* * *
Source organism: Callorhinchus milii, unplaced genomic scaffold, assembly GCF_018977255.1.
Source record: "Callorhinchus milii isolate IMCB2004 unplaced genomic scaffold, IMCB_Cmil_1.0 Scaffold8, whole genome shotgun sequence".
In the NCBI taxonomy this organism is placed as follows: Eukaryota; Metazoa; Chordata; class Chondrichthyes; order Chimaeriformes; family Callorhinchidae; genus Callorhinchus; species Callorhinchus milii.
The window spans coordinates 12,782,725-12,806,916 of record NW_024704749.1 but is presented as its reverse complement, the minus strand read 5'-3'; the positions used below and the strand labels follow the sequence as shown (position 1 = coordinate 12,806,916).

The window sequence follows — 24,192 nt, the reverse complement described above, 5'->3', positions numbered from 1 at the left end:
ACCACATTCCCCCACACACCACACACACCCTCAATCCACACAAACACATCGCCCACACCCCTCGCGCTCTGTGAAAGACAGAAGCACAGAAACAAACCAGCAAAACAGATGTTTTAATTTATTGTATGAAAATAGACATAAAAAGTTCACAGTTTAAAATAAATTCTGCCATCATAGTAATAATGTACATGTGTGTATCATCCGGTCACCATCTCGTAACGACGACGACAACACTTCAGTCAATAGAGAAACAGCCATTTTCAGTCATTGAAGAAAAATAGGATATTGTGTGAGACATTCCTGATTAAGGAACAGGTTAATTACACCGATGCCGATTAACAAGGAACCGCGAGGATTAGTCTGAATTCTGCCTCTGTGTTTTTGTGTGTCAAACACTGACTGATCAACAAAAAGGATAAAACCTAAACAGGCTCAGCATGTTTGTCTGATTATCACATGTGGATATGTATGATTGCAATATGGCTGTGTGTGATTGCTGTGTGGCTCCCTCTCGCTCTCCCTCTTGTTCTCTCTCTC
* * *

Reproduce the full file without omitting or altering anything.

Source organism: Callorhinchus milii, unplaced genomic scaffold, assembly GCF_018977255.1.
Source record: "Callorhinchus milii isolate IMCB2004 unplaced genomic scaffold, IMCB_Cmil_1.0 Scaffold8, whole genome shotgun sequence".
In the NCBI taxonomy this organism is placed as follows: Eukaryota; Metazoa; Chordata; class Chondrichthyes; order Chimaeriformes; family Callorhinchidae; genus Callorhinchus; species Callorhinchus milii.
The window spans coordinates 12,782,725-12,806,916 of record NW_024704749.1 but is presented as its reverse complement, the minus strand read 5'-3'; the positions used below and the strand labels follow the sequence as shown (position 1 = coordinate 12,806,916).

The window sequence follows — 24,192 nt, the reverse complement described above, 5'->3', positions numbered from 1 at the left end:
ACCACATTCCCCCACACACCACACACACCCTCAATCCACACAAACACATCGCCCACACCCCTCGCGCTCTGTGAAAGACAGAAGCACAGAAACAAACCAGCAAAACAGATGTTTTAATTTATTGTATGAAAATAGACATAAAAAGTTCACAGTTTAAAATAAATTCTGCCATCATAGTAATAATGTACATGTGTGTATCATCCGGTCACCATCTCGTAACGACGACGACAACACTTCAGTCAATAGAGAAACAGCCATTTTCAGTCATTGAAGAAAAATAGGATATTGTGTGAGACATTCCTGATTAAGGAACAGGTTAATTACACCGATGCCGATTAACAAGGAACCGCGAGGATTAGTCTGAATTCTGCCTCTGTGTTTTTGTGTGTCAAACACTGACTGATCAACAAAAAGGATAAAACCTAAACAGGCTCAGCATGTTTGTCTGATTATCACATGTGGATATGTATGATTGCAATATGGCTGTGTGTGATTGCTGTGTGGCTCCCTCTCGCTCTCCCTCTTGTTCTCTCTCTC